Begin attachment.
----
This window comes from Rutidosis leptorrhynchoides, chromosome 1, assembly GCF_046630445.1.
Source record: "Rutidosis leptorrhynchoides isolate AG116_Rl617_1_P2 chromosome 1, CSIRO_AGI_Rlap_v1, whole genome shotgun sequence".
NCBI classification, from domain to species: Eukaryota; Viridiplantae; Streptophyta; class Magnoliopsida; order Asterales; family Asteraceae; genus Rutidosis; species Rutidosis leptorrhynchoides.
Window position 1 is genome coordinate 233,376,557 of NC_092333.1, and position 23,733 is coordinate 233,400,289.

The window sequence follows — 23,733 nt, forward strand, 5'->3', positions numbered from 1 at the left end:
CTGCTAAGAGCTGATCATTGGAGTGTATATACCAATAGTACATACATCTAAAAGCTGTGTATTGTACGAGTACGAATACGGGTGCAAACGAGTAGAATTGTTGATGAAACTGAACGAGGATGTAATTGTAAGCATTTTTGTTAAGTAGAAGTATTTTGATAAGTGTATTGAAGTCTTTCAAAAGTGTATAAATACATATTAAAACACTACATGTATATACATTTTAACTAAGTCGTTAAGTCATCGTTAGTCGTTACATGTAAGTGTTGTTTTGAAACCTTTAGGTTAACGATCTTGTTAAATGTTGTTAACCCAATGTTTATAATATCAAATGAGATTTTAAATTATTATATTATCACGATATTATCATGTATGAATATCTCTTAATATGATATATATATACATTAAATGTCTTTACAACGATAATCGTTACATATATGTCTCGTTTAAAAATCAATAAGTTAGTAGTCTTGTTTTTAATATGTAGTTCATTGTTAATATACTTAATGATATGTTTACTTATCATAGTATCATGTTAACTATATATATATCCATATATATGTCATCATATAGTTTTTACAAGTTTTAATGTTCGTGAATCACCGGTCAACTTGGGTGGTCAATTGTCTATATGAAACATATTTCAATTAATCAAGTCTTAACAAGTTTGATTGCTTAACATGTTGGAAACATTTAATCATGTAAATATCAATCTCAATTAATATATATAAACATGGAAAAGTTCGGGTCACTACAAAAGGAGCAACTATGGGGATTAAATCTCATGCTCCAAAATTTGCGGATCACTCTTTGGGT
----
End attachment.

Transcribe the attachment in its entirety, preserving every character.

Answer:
This window comes from Rutidosis leptorrhynchoides, chromosome 1, assembly GCF_046630445.1.
Source record: "Rutidosis leptorrhynchoides isolate AG116_Rl617_1_P2 chromosome 1, CSIRO_AGI_Rlap_v1, whole genome shotgun sequence".
NCBI classification, from domain to species: Eukaryota; Viridiplantae; Streptophyta; class Magnoliopsida; order Asterales; family Asteraceae; genus Rutidosis; species Rutidosis leptorrhynchoides.
Window position 1 is genome coordinate 233,376,557 of NC_092333.1, and position 23,733 is coordinate 233,400,289.

The window sequence follows — 23,733 nt, forward strand, 5'->3', positions numbered from 1 at the left end:
CTGCTAAGAGCTGATCATTGGAGTGTATATACCAATAGTACATACATCTAAAAGCTGTGTATTGTACGAGTACGAATACGGGTGCAAACGAGTAGAATTGTTGATGAAACTGAACGAGGATGTAATTGTAAGCATTTTTGTTAAGTAGAAGTATTTTGATAAGTGTATTGAAGTCTTTCAAAAGTGTATAAATACATATTAAAACACTACATGTATATACATTTTAACTAAGTCGTTAAGTCATCGTTAGTCGTTACATGTAAGTGTTGTTTTGAAACCTTTAGGTTAACGATCTTGTTAAATGTTGTTAACCCAATGTTTATAATATCAAATGAGATTTTAAATTATTATATTATCACGATATTATCATGTATGAATATCTCTTAATATGATATATATATACATTAAATGTCTTTACAACGATAATCGTTACATATATGTCTCGTTTAAAAATCAATAAGTTAGTAGTCTTGTTTTTAATATGTAGTTCATTGTTAATATACTTAATGATATGTTTACTTATCATAGTATCATGTTAACTATATATATATCCATATATATGTCATCATATAGTTTTTACAAGTTTTAATGTTCGTGAATCACCGGTCAACTTGGGTGGTCAATTGTCTATATGAAACATATTTCAATTAATCAAGTCTTAACAAGTTTGATTGCTTAACATGTTGGAAACATTTAATCATGTAAATATCAATCTCAATTAATATATATAAACATGGAAAAGTTCGGGTCACTACAAAAGGAGCAACTATGGGGATTAAATCTCATGCTCCAAAATTTGCGGATCACTCTTTGGGT